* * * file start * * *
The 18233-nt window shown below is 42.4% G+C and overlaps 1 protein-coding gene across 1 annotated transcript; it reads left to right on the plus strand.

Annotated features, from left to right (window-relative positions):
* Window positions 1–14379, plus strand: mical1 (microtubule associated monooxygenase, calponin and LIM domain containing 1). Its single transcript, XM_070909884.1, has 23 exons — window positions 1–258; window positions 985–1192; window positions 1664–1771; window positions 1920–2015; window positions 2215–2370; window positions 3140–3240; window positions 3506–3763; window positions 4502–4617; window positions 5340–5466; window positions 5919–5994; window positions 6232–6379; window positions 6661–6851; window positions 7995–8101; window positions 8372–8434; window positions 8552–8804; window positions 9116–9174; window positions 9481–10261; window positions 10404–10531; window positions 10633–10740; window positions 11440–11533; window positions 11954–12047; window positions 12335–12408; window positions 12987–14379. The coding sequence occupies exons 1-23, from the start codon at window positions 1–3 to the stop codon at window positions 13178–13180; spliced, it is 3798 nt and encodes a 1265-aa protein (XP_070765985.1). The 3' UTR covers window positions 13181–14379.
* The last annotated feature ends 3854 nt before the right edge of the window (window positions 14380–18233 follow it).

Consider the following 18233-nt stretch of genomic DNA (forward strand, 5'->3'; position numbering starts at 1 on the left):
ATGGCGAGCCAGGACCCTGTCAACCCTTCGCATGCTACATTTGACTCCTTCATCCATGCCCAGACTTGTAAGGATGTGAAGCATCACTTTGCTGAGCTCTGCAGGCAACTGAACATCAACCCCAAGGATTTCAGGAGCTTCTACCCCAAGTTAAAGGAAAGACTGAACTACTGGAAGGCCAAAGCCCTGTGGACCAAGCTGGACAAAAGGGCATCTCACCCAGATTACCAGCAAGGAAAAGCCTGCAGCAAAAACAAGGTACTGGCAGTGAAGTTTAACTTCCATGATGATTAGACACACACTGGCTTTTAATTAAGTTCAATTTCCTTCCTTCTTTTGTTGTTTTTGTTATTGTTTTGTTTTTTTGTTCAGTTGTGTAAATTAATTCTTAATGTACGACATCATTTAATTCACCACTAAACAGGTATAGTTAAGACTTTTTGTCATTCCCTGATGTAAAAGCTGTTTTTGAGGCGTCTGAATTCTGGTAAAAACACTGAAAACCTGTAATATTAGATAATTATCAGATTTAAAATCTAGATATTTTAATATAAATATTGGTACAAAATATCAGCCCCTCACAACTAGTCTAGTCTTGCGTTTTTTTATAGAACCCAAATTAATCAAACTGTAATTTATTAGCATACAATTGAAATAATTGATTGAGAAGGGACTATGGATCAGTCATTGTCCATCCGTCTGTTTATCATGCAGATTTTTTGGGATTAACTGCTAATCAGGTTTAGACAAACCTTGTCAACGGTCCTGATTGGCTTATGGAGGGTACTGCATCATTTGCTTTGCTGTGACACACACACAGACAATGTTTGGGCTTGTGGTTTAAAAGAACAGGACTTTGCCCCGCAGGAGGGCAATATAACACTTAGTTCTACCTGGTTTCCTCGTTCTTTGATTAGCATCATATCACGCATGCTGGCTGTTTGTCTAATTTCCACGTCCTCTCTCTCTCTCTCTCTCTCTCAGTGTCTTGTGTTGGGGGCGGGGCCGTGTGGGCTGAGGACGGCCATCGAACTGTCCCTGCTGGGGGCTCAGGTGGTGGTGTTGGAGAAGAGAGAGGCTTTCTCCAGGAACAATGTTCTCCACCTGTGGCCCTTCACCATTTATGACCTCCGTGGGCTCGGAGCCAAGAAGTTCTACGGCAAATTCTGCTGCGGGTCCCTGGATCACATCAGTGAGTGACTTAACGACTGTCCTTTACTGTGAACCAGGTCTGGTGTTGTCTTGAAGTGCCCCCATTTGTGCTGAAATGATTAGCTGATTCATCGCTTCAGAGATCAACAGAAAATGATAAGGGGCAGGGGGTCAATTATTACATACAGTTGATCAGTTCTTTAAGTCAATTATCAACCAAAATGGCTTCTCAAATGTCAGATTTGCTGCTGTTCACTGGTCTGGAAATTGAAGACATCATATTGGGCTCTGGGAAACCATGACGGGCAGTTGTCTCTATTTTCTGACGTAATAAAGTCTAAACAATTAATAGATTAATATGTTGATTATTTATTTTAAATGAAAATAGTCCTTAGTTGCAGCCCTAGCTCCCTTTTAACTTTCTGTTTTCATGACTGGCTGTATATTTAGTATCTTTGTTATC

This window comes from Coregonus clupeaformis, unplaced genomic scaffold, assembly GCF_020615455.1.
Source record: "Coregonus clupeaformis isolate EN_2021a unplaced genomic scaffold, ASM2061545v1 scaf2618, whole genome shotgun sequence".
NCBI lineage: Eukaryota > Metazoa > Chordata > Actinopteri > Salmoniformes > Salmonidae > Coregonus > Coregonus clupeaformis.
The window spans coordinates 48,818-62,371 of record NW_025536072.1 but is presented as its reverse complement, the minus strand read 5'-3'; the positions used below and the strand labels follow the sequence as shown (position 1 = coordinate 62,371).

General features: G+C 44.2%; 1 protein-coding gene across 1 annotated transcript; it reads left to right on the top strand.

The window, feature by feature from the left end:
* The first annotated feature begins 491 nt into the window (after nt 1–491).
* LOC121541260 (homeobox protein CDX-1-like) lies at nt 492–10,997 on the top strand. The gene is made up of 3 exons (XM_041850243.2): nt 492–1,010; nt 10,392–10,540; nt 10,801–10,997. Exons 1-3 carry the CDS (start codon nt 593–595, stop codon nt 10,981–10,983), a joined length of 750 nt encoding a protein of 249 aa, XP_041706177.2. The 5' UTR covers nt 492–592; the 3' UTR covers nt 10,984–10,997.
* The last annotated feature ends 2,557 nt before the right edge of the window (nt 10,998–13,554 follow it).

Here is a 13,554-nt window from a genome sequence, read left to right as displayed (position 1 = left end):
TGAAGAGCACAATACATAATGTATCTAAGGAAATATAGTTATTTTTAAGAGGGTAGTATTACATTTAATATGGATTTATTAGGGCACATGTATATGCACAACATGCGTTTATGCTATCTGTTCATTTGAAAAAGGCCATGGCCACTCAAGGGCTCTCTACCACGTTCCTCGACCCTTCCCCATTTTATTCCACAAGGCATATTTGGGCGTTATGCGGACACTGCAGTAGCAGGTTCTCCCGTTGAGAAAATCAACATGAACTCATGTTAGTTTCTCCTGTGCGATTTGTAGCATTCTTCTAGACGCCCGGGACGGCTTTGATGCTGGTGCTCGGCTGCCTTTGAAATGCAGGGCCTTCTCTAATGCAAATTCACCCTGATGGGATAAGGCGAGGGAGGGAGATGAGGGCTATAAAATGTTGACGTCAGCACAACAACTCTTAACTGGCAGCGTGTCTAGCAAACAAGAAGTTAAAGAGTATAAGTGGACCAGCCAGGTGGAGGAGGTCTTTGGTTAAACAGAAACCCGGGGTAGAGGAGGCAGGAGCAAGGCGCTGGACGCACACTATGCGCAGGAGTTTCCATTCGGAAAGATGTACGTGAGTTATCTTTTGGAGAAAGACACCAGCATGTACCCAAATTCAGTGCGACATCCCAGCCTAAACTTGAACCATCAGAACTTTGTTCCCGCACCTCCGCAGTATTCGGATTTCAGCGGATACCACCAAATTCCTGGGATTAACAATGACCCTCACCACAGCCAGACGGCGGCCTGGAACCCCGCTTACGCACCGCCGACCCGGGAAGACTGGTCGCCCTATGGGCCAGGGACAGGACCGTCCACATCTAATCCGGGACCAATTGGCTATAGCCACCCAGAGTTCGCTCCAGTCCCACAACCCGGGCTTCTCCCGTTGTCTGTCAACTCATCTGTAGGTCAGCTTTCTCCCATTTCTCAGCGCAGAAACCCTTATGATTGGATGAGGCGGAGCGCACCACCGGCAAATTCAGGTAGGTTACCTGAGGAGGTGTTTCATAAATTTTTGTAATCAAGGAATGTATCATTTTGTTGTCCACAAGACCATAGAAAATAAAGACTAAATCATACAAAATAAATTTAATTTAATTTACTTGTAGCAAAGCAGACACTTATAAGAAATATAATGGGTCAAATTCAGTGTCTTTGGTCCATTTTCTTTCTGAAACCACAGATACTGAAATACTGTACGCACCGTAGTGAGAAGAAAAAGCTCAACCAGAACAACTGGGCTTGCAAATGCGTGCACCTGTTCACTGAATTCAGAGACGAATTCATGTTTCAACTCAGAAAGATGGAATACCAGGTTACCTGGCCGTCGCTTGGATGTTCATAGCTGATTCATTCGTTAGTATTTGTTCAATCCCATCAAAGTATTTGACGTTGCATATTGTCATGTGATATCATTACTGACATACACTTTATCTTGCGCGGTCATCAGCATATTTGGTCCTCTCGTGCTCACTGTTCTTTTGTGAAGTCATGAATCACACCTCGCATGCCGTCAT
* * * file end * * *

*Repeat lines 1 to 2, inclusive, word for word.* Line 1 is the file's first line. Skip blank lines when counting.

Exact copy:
The 18233-nt window shown below is 42.4% G+C and overlaps 1 protein-coding gene across 1 annotated transcript; it reads left to right on the plus strand.

Annotated features, from left to right (window-relative positions):